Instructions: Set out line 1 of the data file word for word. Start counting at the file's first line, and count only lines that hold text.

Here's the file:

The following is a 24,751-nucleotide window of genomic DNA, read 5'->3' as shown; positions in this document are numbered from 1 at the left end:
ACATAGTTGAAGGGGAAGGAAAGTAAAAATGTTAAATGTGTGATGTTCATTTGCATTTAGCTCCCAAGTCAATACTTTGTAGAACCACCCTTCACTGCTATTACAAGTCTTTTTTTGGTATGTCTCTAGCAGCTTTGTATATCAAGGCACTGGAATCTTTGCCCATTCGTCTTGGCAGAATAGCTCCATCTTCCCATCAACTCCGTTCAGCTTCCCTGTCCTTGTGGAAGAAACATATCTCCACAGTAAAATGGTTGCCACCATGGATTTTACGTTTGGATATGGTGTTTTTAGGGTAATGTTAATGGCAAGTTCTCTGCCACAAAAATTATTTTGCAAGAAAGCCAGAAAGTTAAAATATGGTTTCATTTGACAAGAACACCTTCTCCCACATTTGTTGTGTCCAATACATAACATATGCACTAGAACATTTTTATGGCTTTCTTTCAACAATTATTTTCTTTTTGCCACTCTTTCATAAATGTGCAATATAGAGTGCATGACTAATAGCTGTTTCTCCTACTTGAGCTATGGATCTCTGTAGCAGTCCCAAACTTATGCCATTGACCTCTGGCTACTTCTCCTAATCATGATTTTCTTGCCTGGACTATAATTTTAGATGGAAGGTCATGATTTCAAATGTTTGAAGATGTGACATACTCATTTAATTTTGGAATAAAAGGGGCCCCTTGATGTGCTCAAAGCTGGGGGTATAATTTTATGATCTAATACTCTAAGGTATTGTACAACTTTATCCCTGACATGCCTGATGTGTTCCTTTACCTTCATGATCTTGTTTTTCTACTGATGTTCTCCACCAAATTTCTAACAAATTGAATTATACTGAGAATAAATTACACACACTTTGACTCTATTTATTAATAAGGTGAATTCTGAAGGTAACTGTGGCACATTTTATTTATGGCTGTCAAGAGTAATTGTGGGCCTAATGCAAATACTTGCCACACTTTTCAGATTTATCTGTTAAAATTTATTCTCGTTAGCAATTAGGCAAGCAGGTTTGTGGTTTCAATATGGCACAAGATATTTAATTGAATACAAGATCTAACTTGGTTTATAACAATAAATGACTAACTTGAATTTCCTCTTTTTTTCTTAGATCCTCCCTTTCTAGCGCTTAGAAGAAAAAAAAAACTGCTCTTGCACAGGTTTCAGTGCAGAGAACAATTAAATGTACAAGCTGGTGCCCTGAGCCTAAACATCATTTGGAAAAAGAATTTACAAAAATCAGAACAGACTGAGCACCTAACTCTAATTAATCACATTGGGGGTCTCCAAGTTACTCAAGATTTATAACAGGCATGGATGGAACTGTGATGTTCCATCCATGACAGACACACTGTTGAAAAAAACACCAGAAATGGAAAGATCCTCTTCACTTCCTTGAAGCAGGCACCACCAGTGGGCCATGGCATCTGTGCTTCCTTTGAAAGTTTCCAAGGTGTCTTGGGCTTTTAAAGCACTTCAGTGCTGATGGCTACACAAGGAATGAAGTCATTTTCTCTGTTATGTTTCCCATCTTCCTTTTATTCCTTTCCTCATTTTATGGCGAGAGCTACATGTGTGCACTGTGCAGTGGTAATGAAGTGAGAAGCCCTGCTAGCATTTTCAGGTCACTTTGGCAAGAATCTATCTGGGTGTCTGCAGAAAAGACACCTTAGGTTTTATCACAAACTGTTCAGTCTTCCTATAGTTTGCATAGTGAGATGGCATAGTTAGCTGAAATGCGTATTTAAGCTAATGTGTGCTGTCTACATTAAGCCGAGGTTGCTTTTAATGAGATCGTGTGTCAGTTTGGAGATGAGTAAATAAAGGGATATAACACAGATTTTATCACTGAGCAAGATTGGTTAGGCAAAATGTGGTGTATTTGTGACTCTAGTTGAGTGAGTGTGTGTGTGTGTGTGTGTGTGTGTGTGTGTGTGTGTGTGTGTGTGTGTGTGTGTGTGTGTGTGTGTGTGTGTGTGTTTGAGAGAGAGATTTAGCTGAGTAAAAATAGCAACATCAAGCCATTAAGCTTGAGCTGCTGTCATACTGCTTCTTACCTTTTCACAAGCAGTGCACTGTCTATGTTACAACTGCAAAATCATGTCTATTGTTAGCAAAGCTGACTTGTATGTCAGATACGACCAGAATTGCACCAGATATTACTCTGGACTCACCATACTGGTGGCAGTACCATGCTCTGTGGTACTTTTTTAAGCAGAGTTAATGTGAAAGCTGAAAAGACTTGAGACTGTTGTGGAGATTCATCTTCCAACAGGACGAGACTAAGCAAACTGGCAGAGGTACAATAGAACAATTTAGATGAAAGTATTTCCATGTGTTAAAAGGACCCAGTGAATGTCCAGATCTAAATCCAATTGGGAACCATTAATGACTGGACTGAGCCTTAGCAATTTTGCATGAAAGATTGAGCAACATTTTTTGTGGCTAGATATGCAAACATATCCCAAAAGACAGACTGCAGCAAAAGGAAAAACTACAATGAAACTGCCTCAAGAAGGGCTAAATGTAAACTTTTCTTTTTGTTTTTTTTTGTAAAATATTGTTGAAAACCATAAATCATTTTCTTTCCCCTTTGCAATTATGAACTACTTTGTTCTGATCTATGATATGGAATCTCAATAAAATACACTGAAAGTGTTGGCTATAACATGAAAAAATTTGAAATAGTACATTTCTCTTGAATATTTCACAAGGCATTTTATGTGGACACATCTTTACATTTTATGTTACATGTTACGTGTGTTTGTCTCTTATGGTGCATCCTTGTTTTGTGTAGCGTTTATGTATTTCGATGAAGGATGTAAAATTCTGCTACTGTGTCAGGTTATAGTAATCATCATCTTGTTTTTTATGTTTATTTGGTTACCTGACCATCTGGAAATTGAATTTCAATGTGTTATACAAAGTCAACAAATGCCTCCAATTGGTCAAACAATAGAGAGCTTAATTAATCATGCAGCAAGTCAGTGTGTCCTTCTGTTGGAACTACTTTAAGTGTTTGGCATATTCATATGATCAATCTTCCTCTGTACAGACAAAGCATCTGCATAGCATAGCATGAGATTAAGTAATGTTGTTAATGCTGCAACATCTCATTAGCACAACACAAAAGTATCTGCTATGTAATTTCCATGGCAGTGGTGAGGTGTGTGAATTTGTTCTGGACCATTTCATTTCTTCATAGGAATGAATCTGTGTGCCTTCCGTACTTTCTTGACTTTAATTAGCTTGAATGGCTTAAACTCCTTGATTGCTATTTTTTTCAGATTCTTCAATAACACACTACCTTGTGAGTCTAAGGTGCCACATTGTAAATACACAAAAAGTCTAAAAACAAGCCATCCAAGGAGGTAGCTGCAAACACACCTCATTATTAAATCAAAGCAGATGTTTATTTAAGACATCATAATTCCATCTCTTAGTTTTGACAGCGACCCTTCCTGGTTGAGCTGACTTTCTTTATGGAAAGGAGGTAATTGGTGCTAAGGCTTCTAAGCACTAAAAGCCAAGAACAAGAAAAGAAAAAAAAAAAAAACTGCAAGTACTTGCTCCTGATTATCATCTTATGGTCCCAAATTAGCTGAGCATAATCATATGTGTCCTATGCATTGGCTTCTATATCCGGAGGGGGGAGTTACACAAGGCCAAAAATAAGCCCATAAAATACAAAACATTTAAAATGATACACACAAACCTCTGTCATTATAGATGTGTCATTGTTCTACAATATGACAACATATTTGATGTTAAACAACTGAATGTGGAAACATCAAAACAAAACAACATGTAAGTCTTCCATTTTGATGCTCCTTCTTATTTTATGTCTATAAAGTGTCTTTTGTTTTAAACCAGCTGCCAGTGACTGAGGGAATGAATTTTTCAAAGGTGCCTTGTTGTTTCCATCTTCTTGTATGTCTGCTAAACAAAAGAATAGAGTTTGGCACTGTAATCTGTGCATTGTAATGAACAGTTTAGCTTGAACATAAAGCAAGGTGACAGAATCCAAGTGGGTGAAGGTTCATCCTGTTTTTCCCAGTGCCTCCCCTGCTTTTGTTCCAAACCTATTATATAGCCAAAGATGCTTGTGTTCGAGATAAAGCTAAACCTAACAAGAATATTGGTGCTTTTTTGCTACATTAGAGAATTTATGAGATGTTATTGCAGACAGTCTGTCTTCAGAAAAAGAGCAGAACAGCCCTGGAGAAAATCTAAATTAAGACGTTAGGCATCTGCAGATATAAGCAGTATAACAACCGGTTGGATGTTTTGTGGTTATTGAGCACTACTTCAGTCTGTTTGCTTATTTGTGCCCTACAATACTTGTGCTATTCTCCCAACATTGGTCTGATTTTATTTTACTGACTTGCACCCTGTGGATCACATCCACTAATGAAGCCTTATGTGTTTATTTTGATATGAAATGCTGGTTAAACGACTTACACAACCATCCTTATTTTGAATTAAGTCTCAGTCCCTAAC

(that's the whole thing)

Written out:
The following is a 24,751-nucleotide window of genomic DNA, read 5'->3' as shown; positions in this document are numbered from 1 at the left end: